The “Flipper” and the REALTOR®

 

The REALTOR® listed the sellers’ house and started working hard to sell it. Along comes the flipper and asks if he can buy it at a reduced price in a short sale. The REALTOR® writes the contract and submits it to the seller who signs it and then it is submitted to the lender for approval. While that approval is pending or even after it is approved, but prior to the closing, the flipper asks the REALTOR® if he will help him “re-sell” it to the ultimate purchaser. This should have been a bedtime story.

The REALTOR® forgot that he was hired by the seller to get the best price. In fact the seller was not fully aware of the dual listings and is now thinking that maybe the REALTOR® was not working for the seller’s best interests as it looks to the seller like the REALTOR® is in partnership with the flipper. In fact the showings to the potential ultimate purchasers are making the seller a little concerned. I mean after all it was the REALTOR® that convinced the seller to sell to the flipper. It was the REALTOR® that then helped the flipper re-sell it.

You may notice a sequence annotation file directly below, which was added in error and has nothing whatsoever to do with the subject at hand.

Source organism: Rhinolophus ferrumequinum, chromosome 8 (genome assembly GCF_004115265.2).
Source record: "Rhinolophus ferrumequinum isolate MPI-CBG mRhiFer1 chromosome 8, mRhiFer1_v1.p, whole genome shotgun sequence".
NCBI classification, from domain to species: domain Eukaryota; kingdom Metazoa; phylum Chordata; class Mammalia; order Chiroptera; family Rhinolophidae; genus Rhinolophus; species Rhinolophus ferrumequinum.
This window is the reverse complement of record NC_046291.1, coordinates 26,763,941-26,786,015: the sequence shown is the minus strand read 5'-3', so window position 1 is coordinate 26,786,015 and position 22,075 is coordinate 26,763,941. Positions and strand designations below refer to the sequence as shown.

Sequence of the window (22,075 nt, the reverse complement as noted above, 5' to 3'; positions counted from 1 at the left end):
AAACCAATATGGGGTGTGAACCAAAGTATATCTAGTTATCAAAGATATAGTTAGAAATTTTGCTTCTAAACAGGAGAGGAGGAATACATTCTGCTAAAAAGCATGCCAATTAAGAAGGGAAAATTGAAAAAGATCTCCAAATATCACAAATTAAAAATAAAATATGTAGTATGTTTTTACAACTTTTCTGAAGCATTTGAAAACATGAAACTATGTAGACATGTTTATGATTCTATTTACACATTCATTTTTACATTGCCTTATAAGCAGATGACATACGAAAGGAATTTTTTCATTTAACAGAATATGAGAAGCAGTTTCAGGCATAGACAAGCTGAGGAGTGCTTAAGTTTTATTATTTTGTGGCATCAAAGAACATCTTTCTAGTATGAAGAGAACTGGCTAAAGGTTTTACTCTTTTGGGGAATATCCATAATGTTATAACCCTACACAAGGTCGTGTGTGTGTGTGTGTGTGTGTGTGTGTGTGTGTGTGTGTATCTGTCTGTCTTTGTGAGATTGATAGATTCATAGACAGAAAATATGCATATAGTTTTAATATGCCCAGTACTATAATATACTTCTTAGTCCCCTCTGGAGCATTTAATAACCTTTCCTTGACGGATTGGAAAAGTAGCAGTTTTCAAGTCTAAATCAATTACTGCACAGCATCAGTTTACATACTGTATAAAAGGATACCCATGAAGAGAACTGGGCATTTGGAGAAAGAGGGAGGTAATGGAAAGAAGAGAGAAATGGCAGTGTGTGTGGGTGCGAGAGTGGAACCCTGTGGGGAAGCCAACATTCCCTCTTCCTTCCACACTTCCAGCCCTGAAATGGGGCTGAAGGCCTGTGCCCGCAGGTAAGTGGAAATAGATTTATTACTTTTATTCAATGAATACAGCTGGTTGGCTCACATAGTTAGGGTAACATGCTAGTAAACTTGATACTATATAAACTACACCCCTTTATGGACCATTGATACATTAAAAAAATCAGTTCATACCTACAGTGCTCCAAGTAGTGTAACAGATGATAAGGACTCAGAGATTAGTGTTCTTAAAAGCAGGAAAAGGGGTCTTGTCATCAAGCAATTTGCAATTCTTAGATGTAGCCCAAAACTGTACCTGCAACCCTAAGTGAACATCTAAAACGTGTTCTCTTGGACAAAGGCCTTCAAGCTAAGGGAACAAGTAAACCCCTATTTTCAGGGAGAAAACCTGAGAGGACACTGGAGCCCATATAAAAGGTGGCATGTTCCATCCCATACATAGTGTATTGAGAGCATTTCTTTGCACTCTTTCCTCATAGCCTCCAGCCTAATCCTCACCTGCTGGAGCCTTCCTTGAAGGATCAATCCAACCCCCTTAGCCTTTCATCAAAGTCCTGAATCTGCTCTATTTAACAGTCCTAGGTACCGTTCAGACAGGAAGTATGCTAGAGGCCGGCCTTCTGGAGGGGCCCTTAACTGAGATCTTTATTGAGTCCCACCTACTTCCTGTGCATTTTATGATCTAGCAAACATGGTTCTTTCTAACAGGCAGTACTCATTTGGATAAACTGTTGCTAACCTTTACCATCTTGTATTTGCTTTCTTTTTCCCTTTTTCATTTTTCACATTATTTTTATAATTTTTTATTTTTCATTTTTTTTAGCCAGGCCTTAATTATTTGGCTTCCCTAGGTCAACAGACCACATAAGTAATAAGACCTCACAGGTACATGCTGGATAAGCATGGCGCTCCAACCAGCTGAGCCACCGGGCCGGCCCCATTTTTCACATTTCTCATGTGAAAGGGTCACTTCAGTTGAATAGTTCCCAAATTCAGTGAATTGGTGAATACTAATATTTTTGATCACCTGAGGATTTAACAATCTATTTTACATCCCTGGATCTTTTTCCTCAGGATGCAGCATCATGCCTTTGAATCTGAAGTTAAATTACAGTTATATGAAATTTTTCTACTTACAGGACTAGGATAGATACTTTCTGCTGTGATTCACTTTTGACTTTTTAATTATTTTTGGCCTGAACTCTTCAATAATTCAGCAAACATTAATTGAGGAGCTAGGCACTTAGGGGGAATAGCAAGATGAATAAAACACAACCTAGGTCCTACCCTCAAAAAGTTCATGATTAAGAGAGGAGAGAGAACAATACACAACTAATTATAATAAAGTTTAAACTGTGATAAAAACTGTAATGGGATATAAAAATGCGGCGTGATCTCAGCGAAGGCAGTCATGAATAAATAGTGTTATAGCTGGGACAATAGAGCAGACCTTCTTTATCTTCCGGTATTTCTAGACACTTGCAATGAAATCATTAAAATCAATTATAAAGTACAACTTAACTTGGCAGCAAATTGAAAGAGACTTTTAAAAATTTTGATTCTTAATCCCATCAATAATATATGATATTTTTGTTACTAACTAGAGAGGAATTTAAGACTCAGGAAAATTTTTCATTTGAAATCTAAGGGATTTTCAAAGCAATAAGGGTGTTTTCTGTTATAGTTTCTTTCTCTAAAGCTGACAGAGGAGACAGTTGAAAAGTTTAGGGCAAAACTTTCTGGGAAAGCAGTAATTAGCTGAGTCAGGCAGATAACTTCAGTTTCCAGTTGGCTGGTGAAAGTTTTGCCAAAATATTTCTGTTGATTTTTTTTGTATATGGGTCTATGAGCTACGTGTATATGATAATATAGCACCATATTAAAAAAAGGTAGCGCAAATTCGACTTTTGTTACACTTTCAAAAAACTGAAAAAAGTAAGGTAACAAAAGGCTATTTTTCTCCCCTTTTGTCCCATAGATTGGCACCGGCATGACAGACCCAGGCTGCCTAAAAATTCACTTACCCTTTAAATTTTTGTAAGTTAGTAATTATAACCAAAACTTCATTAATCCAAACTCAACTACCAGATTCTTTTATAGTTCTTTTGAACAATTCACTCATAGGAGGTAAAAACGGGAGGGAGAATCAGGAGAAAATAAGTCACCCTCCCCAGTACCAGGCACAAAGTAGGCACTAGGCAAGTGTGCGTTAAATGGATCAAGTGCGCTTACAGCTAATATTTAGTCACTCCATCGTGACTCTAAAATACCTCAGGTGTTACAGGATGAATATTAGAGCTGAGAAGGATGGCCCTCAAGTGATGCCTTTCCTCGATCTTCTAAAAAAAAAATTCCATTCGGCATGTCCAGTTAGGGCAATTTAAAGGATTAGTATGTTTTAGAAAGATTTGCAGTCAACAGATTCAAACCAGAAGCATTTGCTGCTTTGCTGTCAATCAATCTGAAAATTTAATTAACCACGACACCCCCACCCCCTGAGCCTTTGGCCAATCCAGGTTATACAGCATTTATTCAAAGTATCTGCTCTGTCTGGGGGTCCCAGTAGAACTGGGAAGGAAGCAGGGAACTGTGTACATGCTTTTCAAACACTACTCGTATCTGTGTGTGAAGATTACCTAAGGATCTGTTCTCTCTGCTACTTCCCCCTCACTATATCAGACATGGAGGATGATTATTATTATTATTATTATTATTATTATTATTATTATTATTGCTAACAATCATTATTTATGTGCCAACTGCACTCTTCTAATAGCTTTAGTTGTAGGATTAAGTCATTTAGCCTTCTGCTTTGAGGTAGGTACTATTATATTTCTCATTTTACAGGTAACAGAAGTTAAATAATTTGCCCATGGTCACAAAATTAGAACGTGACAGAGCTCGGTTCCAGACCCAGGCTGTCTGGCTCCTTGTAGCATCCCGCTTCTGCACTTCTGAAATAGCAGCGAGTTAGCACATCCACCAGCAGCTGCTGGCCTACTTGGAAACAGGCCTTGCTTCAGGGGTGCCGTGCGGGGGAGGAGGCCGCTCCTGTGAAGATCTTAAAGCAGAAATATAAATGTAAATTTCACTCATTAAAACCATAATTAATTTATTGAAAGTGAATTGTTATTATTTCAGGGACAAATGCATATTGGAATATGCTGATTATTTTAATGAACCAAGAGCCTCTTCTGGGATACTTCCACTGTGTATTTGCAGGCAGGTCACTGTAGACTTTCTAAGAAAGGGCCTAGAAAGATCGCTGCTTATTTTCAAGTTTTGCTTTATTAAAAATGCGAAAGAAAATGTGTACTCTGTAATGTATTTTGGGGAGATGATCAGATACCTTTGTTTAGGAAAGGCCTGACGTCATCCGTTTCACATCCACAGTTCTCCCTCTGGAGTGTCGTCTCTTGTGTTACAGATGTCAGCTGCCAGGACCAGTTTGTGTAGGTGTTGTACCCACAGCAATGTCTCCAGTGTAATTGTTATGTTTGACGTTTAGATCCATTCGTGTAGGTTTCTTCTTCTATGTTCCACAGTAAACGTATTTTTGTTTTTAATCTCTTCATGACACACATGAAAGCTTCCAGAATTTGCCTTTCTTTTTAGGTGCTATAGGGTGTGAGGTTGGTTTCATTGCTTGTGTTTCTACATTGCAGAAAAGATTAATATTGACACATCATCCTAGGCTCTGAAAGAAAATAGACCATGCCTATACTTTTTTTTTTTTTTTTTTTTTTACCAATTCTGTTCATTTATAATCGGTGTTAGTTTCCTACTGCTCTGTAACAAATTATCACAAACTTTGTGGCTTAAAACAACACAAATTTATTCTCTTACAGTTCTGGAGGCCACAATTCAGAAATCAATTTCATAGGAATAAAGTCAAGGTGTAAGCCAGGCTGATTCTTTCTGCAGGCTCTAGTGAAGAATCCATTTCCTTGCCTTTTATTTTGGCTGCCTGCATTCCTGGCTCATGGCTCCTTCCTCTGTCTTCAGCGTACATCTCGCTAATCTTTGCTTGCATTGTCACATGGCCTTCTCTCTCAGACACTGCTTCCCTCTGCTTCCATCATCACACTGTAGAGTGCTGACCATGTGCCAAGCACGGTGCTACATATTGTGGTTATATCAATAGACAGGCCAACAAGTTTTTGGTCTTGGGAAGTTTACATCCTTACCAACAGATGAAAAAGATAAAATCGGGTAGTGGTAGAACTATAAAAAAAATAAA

I hope that this little story helps clarify the issue. Yes, there is a different version that also might be told at a license revocation hearing. In essence the same story as above, except that the REALTOR®, working with the flipper, knows that the flipper is going to resell it prior to submitting the offer to the seller on the short sale. That’s right, the seller’s REALTOR® knows that the flipper is going to flip it prior to presenting the offer to the seller.

Would the story sound better if the seller were made aware of this system? Maybe, but what seller would understand this issue when it was presented by his trusted REALTOR®. That is to a seller in dire straights. No this is not dual agency, this is very dangerous. Don’t do it.

Disclaimer — Content is general information only. Information is not provided as advice for a specific matter, nor does its publication create an attorney-client relationship. Laws vary from one state to another. For legal advice on a specific matter, consult an attorney.

OLIVER E. FRASCONA